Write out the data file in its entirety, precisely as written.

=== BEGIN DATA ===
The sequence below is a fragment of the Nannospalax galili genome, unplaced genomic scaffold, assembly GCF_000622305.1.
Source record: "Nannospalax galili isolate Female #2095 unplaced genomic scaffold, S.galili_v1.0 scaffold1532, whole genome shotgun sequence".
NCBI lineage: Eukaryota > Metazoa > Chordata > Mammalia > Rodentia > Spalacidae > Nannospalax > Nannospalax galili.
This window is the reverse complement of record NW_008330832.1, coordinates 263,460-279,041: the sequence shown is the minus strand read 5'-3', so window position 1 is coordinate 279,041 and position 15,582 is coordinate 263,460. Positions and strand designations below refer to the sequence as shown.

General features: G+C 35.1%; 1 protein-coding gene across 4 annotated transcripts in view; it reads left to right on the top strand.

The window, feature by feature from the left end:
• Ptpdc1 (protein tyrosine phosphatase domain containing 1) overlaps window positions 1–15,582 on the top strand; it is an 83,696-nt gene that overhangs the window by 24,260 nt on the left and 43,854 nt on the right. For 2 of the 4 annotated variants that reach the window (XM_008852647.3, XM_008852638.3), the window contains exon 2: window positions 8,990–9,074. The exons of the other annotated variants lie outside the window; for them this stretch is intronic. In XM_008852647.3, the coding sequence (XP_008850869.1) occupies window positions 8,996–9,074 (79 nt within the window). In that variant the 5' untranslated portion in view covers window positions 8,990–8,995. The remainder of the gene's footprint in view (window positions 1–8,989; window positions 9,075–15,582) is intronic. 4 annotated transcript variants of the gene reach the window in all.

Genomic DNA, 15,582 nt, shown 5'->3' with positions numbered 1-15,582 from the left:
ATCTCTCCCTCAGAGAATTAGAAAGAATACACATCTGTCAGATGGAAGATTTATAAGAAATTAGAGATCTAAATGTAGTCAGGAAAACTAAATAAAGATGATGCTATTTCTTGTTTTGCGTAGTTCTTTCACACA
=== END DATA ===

The sequence below is a fragment of the Nannospalax galili genome, unplaced genomic scaffold, assembly GCF_000622305.1.
Source record: "Nannospalax galili isolate Female #2095 unplaced genomic scaffold, S.galili_v1.0 scaffold1532, whole genome shotgun sequence".
NCBI lineage: Eukaryota > Metazoa > Chordata > Mammalia > Rodentia > Spalacidae > Nannospalax > Nannospalax galili.
This window is the reverse complement of record NW_008330832.1, coordinates 263,460-279,041: the sequence shown is the minus strand read 5'-3', so window position 1 is coordinate 279,041 and position 15,582 is coordinate 263,460. Positions and strand designations below refer to the sequence as shown.

General features: G+C 35.1%; 1 protein-coding gene across 4 annotated transcripts in view; it reads left to right on the top strand.

The window, feature by feature from the left end:
• Ptpdc1 (protein tyrosine phosphatase domain containing 1) overlaps window positions 1–15,582 on the top strand; it is an 83,696-nt gene that overhangs the window by 24,260 nt on the left and 43,854 nt on the right. For 2 of the 4 annotated variants that reach the window (XM_008852647.3, XM_008852638.3), the window contains exon 2: window positions 8,990–9,074. The exons of the other annotated variants lie outside the window; for them this stretch is intronic. In XM_008852647.3, the coding sequence (XP_008850869.1) occupies window positions 8,996–9,074 (79 nt within the window). In that variant the 5' untranslated portion in view covers window positions 8,990–8,995. The remainder of the gene's footprint in view (window positions 1–8,989; window positions 9,075–15,582) is intronic. 4 annotated transcript variants of the gene reach the window in all.

Genomic DNA, 15,582 nt, shown 5'->3' with positions numbered 1-15,582 from the left:
ATCTCTCCCTCAGAGAATTAGAAAGAATACACATCTGTCAGATGGAAGATTTATAAGAAATTAGAGATCTAAATGTAGTCAGGAAAACTAAATAAAGATGATGCTATTTCTTGTTTTGCGTAGTTCTTTCACACA